Minimum wage on rise in Illinois


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Gov. Pat Quinn is advocating for an increase to the minimum wage following an Illinois Senate Executive Committee bill that would raise the minimum wage to $11 by 2017.

By Assistant Metro Editor

While the debate on raising the minimum wage nationwide continues, the Illinois Senate Executive Committee voted out a bill Nov. 19 that could raise the minimum wage to $10 per hour, then to $10.50 in 2016 and to $11 by 2017, according to a press release from the Illinois Government News Network. 

The current minimum wage is $8.25 an hour, one of the nation’s highest.

“In the November election, people across our state overwhelmingly voiced their support for raising the minimum wage to $10 an hour,” Gov. Pat Quinn said in the press release. “Raising the wage is about dignity and decency and building an economy that works for everyone. Now is the time to get this important legislation passed through the General Assembly for the hundreds of thousands of minimum wage workers across the land of Lincoln.”

Quinn commended Sen. Kim Lightford and the members of the Illinois Senate Executive Committee for voting on the bill and making it possible for the working class to see an increase in pay.

Andre Kimble, a dual-diagnosis specialist for a residential treatment center in East Hazel Crest, Illinois, said the minimum wage should be increased. Only six other states have higher minimum wages, according to the U.S. Department of Labor.

“Illinois’ minimum wage is already pretty high,” Kimble said. “I believe with the cost of living, [an] increase [to] $10 minimum wage or higher would be a good living wage for most low-income people.”

Kimble, a Chicago Heights resident, said increasing the minimum wage would allow people to buy more things for their households, enabling the state to raise its sales taxes because people will have more disposable income. However, Kimble said the increase might affect small businesses in the long run.

“It would hurt a lot of the small businesses because the expenses are going to go through the roof,” Kimble said. “They’re going to have to pay more [for] employees, social security, taxes, Medicare, and a lot of the small businesses are already struggling.”

Walter Boyd, executive director for St. Leonard’s Ministries, said the only way people who work for minimum wage can survive is if several working adults are supporting the household.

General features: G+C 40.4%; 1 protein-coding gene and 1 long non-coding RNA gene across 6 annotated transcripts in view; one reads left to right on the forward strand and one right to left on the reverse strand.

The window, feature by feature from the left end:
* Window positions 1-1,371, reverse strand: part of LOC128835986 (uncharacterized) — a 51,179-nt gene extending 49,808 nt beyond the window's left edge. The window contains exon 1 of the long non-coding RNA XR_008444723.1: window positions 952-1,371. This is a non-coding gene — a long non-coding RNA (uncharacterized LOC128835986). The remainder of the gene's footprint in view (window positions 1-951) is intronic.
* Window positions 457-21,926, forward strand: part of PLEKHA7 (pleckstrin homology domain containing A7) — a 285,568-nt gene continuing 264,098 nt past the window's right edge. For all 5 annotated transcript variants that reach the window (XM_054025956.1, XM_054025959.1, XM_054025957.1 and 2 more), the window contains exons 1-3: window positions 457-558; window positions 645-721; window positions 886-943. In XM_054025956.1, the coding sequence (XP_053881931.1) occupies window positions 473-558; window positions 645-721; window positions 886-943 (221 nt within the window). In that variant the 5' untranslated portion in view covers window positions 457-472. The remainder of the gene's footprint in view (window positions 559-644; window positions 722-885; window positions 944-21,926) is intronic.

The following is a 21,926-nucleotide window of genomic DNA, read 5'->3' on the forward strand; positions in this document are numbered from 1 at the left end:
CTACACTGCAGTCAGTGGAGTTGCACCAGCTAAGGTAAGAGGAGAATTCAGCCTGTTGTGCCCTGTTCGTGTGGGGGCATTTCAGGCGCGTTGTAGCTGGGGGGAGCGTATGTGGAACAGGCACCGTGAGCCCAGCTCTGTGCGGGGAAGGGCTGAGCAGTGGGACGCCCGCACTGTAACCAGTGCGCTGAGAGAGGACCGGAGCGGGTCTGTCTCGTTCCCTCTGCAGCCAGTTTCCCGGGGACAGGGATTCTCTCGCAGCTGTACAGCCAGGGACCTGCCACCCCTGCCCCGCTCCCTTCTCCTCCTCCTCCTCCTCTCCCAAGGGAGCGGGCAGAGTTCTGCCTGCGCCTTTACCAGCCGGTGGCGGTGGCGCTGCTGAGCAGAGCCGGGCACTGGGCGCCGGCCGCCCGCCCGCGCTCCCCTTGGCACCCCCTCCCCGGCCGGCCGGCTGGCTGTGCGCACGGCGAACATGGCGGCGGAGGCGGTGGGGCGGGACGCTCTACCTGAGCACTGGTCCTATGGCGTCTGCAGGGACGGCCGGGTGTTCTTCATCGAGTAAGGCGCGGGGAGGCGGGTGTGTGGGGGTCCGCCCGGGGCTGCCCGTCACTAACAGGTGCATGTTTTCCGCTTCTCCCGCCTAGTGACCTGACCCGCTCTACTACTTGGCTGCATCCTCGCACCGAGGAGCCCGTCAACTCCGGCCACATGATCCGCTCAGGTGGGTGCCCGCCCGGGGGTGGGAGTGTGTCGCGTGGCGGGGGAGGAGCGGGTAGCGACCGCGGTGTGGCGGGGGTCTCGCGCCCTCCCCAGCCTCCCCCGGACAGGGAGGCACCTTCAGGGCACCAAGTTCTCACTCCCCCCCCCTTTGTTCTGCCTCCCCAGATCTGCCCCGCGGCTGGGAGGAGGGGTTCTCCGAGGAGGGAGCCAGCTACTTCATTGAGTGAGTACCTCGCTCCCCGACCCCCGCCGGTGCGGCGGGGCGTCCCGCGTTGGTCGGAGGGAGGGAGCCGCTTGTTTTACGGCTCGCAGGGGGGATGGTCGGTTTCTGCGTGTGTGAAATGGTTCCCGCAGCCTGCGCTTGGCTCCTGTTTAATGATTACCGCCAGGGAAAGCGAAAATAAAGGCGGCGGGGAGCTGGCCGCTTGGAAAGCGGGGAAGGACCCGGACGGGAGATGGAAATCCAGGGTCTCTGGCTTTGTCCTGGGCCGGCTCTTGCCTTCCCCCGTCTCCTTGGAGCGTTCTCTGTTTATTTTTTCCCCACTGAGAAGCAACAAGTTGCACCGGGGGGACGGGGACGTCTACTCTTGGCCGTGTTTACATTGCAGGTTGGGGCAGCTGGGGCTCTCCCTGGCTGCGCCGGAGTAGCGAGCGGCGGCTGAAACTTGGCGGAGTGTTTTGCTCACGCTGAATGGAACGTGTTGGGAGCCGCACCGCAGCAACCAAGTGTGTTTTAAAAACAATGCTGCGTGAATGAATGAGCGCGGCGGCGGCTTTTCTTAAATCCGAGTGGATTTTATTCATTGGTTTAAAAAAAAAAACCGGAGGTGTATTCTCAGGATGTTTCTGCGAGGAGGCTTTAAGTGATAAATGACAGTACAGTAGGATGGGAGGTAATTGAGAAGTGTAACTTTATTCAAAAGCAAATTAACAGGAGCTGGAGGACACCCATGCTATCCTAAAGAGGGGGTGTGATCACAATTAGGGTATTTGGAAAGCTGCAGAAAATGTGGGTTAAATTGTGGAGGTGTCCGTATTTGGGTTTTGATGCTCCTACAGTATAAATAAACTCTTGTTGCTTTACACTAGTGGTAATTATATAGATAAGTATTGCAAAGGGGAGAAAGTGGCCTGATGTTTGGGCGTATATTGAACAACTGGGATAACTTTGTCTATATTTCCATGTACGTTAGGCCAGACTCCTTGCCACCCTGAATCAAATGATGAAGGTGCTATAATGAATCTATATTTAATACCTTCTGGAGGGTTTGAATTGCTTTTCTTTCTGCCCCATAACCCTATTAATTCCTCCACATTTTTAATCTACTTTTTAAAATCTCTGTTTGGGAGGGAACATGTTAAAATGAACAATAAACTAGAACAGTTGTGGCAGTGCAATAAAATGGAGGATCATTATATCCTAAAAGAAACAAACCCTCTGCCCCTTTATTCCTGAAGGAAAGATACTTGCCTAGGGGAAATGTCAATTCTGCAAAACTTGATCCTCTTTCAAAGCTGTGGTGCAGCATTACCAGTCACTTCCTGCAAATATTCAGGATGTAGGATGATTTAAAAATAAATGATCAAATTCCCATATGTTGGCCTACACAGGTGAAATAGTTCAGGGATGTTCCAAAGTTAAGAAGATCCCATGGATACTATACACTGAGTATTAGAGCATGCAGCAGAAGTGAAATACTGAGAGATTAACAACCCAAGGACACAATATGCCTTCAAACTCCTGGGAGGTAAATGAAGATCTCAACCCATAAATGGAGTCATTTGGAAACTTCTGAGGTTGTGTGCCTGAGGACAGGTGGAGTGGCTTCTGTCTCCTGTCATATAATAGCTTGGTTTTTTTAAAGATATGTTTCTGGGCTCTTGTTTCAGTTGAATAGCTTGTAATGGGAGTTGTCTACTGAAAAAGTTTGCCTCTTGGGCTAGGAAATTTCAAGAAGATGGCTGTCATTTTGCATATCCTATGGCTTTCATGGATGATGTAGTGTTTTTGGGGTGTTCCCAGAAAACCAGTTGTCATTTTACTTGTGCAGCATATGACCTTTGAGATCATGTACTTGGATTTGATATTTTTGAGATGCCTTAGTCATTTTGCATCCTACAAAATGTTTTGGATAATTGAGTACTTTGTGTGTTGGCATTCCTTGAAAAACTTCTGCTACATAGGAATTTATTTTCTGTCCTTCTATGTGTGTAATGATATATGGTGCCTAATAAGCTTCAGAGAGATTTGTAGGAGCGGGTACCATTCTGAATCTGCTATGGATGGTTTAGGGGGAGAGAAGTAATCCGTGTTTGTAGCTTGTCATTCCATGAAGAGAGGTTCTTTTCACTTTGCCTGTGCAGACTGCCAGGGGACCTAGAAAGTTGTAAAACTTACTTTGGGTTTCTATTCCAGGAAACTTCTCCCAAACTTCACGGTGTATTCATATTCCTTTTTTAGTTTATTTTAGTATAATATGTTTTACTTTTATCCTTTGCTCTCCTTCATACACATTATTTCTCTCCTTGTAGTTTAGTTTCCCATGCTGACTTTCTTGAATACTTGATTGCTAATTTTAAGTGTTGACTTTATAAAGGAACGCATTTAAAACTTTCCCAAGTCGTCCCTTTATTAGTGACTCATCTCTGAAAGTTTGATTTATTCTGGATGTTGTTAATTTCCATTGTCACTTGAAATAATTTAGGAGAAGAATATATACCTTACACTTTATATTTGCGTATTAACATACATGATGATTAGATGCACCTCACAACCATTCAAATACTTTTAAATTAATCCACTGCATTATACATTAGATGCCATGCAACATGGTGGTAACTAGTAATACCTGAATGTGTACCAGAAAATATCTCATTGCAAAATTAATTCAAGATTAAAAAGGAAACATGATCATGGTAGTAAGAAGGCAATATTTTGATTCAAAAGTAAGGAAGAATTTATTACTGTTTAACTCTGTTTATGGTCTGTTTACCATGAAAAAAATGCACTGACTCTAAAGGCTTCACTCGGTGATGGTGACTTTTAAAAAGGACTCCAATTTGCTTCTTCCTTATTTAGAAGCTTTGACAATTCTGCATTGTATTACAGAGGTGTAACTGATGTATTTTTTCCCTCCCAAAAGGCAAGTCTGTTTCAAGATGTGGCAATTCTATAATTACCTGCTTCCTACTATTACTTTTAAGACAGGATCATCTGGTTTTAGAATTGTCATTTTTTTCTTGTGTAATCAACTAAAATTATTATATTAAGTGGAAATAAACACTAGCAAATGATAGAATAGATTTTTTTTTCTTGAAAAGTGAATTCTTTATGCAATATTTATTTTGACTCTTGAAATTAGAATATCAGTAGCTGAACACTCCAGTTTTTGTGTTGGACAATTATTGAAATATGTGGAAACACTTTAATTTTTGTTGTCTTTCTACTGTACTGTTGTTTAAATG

“Market-rate housing in the city of Chicago alone requires more than minimum wage just to be able to pay rent,” Boyd said.  “It’s a sub-standard lifestyle that one has to engage in if they’re a minimum wage worker.”

Boyd said policy makers and government officials know people cannot survive on minimum wage in Illinois and especially in Chicago. 

“We have known for many years that the minimum wage is not a living wage,” Boyd said. “That does not give an individual the opportunity to access the resources necessary for them to lead productive lives.” 

Joseph Bradley, a 55-year-old University Park resident and  housing case manager, said he is torn about whether or not the minimum wage should be raised. However, he said something should be done about the social service agencies that do not give raises to their employees. Bradley said the wage increase neglects people who already make more than the minimum wage but are stuck in salaried positions without raises.

“If [Illinois] raises [the wage] to $10 an hour, what are they going to do for the private sector nonprofit organizations?” Bradley said. “That would make me feel uneasy to know that the state can increase the minimum wage, but what can the state do [about the] people who have been working for two years without a pay increase? These people who have been making $10 [an hour] still can’t make it with the $10 dollars they’re making now. Raising the minimum wage to $10—is that really enough?”

However, Bradley said because the cost of living is going up, it would be wise to increase the minimum wage to $12 per hour. Boyd said some in Chicago would prefer $15 per hour in Chicago. 

“Nobody argues what it costs to live in a city like Chicago, but we argue about whether or not we should be paying people what it costs to live here,” Boyd said. “I’m for increasing the minimum wage, but I  wish the debate was about whether or not we’re going to provide a living wage.”